Also, don’t forget to have fun even if you are apart. here are some fun remote team-building games.
7. Schedule regular meetings
As stated above, these are more or less essential to make sure that your remote employees feel engaged and included as valued team members. But you also need to schedule regular meetings with team members to keep track of their progress – especially important when you can’t check on them physically in the same office.
You can set up meetings one-on-one, or have collective team meetings in the form of a standup. Check what are your employee expectations for remote work meetings and adjust the plan accordingly.
8. Set up effective communication tools
Remote communication requires you to use multiple communication tools for various scenarios. To make the most of your available telecommunication tools, be sure you have a way to speak to people directly with your voice (such as over the phone), a video conferencing tool, and messaging software. There are many new communication tools for businesses that integrate messaging, voice, and video chat.
Also, think about the most effective tools to manage your tasks and track progress. Pick something that is easy to use and fits your process, not the other way around.
Take a look at this list of the best remote collaboration tools.
9. Ensure your remote workers have all the resources and equipment they need
You need to support your remote employees with the tools they need to do their job properly. This means both in their home office arrangement and with the software, they’re using. Consider providing team members with home office equipment such as a quality chair with proper lumbar support, or a separate large screen at a comfortable height into which they can plug their laptops.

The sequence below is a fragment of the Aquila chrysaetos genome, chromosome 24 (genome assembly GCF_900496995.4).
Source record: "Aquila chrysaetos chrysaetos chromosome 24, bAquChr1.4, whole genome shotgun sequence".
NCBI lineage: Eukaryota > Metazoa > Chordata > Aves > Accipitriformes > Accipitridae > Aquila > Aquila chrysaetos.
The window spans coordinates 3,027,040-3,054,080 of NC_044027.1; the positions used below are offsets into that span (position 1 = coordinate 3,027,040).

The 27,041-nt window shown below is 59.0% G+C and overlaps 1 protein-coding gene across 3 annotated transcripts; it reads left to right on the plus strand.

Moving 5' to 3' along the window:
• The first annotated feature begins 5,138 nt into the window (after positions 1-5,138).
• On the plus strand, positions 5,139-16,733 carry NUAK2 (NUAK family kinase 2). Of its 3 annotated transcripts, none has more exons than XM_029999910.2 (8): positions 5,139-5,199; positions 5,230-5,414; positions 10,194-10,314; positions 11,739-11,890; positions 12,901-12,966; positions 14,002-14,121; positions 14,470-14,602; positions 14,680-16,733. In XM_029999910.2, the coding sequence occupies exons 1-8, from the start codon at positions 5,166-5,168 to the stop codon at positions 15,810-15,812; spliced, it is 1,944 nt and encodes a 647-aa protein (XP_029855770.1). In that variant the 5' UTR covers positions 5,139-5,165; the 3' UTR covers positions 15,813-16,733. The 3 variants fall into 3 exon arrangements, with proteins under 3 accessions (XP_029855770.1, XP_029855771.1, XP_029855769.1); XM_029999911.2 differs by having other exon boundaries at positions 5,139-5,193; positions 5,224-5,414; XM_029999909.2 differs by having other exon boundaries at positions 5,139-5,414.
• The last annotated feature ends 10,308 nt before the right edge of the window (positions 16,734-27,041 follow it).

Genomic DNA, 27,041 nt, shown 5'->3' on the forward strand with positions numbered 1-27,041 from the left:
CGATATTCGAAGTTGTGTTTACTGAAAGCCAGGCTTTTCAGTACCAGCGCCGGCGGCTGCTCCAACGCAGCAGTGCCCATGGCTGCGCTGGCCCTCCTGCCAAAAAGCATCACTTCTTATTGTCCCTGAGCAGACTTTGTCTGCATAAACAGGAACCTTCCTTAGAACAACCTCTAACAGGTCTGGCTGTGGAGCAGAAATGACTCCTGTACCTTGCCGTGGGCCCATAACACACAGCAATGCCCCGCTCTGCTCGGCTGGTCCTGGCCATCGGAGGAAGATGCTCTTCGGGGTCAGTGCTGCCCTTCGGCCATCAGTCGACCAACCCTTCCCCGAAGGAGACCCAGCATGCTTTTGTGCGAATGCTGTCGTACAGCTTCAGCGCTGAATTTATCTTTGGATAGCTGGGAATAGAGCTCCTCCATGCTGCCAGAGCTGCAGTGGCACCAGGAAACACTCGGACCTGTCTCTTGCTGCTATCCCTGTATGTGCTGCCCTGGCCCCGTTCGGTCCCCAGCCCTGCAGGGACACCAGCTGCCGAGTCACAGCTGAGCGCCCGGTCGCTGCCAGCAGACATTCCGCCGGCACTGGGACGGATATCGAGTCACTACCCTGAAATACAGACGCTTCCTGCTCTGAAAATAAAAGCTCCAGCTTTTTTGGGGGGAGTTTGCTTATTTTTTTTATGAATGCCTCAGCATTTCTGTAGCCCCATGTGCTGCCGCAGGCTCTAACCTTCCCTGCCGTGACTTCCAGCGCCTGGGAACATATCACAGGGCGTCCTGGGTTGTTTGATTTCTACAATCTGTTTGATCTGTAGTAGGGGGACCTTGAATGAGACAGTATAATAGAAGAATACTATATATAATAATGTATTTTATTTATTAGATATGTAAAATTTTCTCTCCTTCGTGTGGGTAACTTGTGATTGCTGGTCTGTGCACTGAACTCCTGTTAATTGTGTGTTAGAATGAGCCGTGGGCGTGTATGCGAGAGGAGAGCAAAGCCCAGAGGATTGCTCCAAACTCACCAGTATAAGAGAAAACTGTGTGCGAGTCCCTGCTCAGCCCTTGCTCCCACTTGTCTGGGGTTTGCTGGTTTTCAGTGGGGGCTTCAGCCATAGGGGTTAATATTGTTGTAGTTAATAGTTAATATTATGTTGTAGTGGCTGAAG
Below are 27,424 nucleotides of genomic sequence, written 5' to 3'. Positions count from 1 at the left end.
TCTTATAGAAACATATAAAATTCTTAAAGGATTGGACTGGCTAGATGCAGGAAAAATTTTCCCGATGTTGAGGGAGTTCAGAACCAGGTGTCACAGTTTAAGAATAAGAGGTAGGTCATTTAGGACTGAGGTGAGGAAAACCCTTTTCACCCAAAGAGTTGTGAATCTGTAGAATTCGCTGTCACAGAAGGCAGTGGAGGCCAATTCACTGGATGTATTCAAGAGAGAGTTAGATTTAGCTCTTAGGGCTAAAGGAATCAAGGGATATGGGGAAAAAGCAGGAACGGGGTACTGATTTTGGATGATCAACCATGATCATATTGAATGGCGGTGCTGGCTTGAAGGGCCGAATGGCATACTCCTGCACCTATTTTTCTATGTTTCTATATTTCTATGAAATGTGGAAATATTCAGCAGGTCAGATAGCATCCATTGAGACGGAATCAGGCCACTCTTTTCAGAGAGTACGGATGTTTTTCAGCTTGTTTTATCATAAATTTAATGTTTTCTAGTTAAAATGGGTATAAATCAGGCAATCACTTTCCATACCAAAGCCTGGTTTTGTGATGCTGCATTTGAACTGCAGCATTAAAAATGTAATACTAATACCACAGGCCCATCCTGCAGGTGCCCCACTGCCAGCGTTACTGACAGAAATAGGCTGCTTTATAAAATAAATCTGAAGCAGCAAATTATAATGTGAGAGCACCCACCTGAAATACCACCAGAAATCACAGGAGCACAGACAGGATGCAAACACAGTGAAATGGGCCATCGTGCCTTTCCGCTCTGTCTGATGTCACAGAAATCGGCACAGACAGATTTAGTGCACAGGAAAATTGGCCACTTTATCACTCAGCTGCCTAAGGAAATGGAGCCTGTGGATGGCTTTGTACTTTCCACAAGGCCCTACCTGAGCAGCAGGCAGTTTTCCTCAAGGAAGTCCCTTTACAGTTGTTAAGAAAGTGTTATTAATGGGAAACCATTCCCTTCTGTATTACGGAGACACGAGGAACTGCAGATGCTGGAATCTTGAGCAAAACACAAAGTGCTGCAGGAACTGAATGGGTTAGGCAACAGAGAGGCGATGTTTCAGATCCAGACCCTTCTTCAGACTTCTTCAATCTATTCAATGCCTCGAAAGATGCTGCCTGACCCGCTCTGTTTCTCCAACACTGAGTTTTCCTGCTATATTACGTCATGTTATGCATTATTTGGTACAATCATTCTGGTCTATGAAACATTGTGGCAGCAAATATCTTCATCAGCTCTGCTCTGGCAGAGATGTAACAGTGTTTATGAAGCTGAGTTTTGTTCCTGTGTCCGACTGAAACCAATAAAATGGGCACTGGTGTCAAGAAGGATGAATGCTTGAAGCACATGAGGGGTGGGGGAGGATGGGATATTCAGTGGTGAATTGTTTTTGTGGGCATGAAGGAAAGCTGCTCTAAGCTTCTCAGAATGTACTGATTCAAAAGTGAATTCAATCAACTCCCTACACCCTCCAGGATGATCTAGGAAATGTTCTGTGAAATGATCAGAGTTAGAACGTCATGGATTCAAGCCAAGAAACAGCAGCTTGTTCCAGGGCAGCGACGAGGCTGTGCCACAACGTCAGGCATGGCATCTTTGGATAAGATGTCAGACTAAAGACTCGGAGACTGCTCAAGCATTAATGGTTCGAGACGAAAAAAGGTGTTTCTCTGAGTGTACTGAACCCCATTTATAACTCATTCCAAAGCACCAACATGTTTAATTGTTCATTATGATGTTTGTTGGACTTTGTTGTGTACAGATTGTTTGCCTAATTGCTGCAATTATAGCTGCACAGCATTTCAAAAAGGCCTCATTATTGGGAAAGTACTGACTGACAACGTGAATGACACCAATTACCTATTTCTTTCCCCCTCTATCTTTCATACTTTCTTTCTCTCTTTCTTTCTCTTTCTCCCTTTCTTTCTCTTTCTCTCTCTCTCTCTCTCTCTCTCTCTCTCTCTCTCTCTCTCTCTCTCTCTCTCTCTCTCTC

You may also need to provide company smartphones and encryption software to help optimize data security for team members accessing your servers remotely. It’s also vital to ensure they have the right software and the appropriate licenses for use.
10. Trust them to get on with it
Micromanaging is an easy trap to fall into with remote working, but trusting your employees to work productively without constant supervision is a vital first step toward keeping them motivated and happy. Showing employees that you respect and trust them goes a long way and they will repay this faith in spaces. By communicating clearly, setting clear expectations, and monitoring output and performance, you’ll be able to manage effectively from a distance.
Next steps you can take
Now you’re familiar with some of the best tips for setting employee expectations for remote work, why not check out How to use Teamhood for remote teams?
It is visual, easy to use, and supports asynchronous communication practices. So that the whole team is in the loop and can work on their own terms.
Passionate content marketer looking to bring better solutions to the project management space.
2020 - Present Marketing specialist at Teamhood.
2014 - 2020 Marketing manager for Eylean.